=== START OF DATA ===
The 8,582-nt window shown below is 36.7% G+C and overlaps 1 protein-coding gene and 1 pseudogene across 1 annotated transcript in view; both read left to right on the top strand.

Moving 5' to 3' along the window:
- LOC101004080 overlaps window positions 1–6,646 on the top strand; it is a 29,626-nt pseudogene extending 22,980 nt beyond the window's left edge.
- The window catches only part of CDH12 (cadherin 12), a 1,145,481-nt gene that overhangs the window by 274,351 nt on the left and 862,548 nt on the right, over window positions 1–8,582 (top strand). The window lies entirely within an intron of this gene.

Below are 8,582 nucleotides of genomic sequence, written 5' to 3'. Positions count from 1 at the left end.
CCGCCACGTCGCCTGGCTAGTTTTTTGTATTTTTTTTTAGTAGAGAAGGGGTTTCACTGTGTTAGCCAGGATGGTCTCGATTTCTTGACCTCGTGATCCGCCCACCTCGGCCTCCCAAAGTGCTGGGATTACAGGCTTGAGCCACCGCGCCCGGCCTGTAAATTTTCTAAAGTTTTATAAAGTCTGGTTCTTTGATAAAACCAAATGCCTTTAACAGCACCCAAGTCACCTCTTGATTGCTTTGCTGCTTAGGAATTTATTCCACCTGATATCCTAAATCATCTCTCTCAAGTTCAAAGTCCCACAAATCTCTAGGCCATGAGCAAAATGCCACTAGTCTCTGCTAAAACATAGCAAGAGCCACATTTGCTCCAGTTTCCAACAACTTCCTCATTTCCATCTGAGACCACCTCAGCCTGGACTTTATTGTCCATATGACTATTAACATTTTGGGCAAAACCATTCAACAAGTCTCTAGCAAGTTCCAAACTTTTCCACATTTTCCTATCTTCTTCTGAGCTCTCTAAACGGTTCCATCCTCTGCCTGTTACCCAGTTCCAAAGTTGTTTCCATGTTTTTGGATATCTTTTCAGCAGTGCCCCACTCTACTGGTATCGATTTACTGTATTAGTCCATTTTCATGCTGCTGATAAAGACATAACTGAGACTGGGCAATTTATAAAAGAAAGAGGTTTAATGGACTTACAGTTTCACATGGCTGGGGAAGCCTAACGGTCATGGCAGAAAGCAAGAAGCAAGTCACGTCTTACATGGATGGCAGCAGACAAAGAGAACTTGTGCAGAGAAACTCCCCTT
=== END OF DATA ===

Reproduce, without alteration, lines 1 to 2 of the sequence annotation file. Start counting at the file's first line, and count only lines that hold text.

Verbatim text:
The 8,582-nt window shown below is 36.7% G+C and overlaps 1 protein-coding gene and 1 pseudogene across 1 annotated transcript in view; both read left to right on the top strand.

Moving 5' to 3' along the window: